Most Atlanta United supporters are probably still trying to process what they witnessed on Thursday morning during one of the most brutal losses in the club’s history: the 1-0 defeat to FC Cincinnati that has the Five Stripes on the verge of elimination in a Tournament group they were favored to win.
The hot takes and knee-jerk reactions from #ATLUTD Twitter were unhinged in the hours that followed, but if you waded through it all, there are a few overwhelming sentiments that come through.
The game was one of the worst to occur in MLS in a long time. And while it was arguably the biggest win during FC Cincinnati’s time in MLS — their US Open Cup run in 2017 as a USL club proved vital ahead of their move to MLS — it was probably the lowest point for Atlanta since Chicago put four past them in the first half last year.
This Atlanta United team looks like it has some major issues to solve.
There are clearly plenty of extenuating reasons that might lead you to just dismiss all of it: No Josef, a 9 am start time, not enough playing time to integrate new pieces effectively, Florida heat, an early red card and a collection of not-quite-as-bad-but-still-bad performances from other favorites in this tournament are all entirely fair counterpoints.
But that doesn’t change the fact that for Atlanta United fans, this game was the monster from “It.” The entire thing assumed the form of their biggest fears.
Concerns about Frank de Boer’s tactics, especially with regard to the aesthetics of those tactics, have been maybe the most present complaint in the Atlanta United fan base over the last year and a half. Even the biggest defender of de Boer would have to admit that the Cincinnati match was dire. And the team looked sluggish even before the early red card. Atlanta came out as flat as can be against Cincinnati, which calls into question De Boer’s ability to motivate his squad for a game they had to have after the opening match loss to RBNY.
Not a single player looked solid and Pity Martinez, who had begun to sway public opinion on his performances in late 2019 up until now, may have been the most noticeably subpar player on the field. At one point Atlanta subbed out Adam Jahn for Edgar Castillo, only for Castillo to get subbed off later in the same game. Yikes.
Can Atlanta meet their own standard?
Everything about the game was objectively bad for Atlanta, but the question is whether this will prove an outlier where this team hit its low point, or whether the games in Orlando are an indication that it may be time to lower the high ceiling set for the club.
Even if the loss to Cincy isn’t the canary in a coal mine, the style points that Tata Martino’s team regularly earned don’t seem like they’ll be back anytime soon.
The initial success of the club under Tata — winning and doing it in style — has created a heavy weight of expectations. And they’re expectations that De Boer and the club are very aware of. They set them themselves.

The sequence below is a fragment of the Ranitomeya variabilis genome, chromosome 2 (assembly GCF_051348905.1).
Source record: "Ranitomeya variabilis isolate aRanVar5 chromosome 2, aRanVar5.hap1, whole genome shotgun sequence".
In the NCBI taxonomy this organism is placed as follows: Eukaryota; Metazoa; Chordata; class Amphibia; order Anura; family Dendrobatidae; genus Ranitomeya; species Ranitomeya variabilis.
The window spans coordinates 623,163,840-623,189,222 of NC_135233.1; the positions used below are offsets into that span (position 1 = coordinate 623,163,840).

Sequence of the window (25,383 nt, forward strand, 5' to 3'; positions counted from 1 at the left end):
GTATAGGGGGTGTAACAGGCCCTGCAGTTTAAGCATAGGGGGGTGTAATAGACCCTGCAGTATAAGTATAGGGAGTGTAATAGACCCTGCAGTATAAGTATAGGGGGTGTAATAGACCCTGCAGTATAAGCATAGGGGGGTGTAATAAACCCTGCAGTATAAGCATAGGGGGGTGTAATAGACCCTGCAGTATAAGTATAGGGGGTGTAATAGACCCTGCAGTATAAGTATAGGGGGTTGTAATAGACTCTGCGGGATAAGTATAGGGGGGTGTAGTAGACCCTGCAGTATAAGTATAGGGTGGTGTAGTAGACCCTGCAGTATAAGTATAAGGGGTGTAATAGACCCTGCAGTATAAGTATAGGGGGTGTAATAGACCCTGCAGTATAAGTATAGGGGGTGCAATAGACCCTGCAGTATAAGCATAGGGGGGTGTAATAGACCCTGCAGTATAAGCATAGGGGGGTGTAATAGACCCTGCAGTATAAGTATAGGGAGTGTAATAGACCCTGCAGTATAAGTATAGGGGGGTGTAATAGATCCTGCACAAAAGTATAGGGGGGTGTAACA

“We are Atlanta United and we’re supposed to win games,” De Boer said after the loss to Cincinnati. “We want to entertain our audience. That’s our DNA. We have to understand that’s our responsibility. Even though maybe it wasn’t the perfect preparation for this tournament, you have to pressure to win all games. If you are involved with a club like Atlanta United then you have to feel that pressure. We feel that always. A draw is like a loss. So two losses, our supporters and our players don’t want it and we have to change it quickly.”
De Boer found a way to make changes in 2019 and dig the team out of an early-season hole in a year that ended with wins and trophies. But the results were of the efficient variety, based on finding the right tactics for the group of players he had at his disposal.
But Darlington Nagbe is gone, Julian Gressel is gone, Leandro Gonzalez Pirez is gone and Tito Villalba is gone. While there are different circumstances regarding each of those departures, the changes mean that De Boer has to start from scratch and figure out his best team and the tactics that fit.
The new players that were brought in have yet to offer much to be excited about and Atlanta has looked mediocre to downright poor in the four games played thus far. Four games is not a big sample size, especially when those four games were separated by four months due to a global pandemic. Still, those new players will need to start performing soon to prevent more serious questions being asked about the club’s player recruitment decisions.
The ethos of the team’s electric first two seasons is still there. But it’s obvious that from an aesthetic, “we want to entertain our audience” perspective, the execution of that ethos has been lacking in 2020. If the results stop coming entirely, if there’s no mid-season turnaround that inspires a sudden boost of morale, if the new signings never come to fruition, Atlanta will be faced with the task of needing to restore the culture of a club that thrilled the league in its first two years.
But that’s a lot of ifs. Atlanta United as an organization will, rightly, be patient, just like they were last season. But, as De Boer said, things have to change quickly.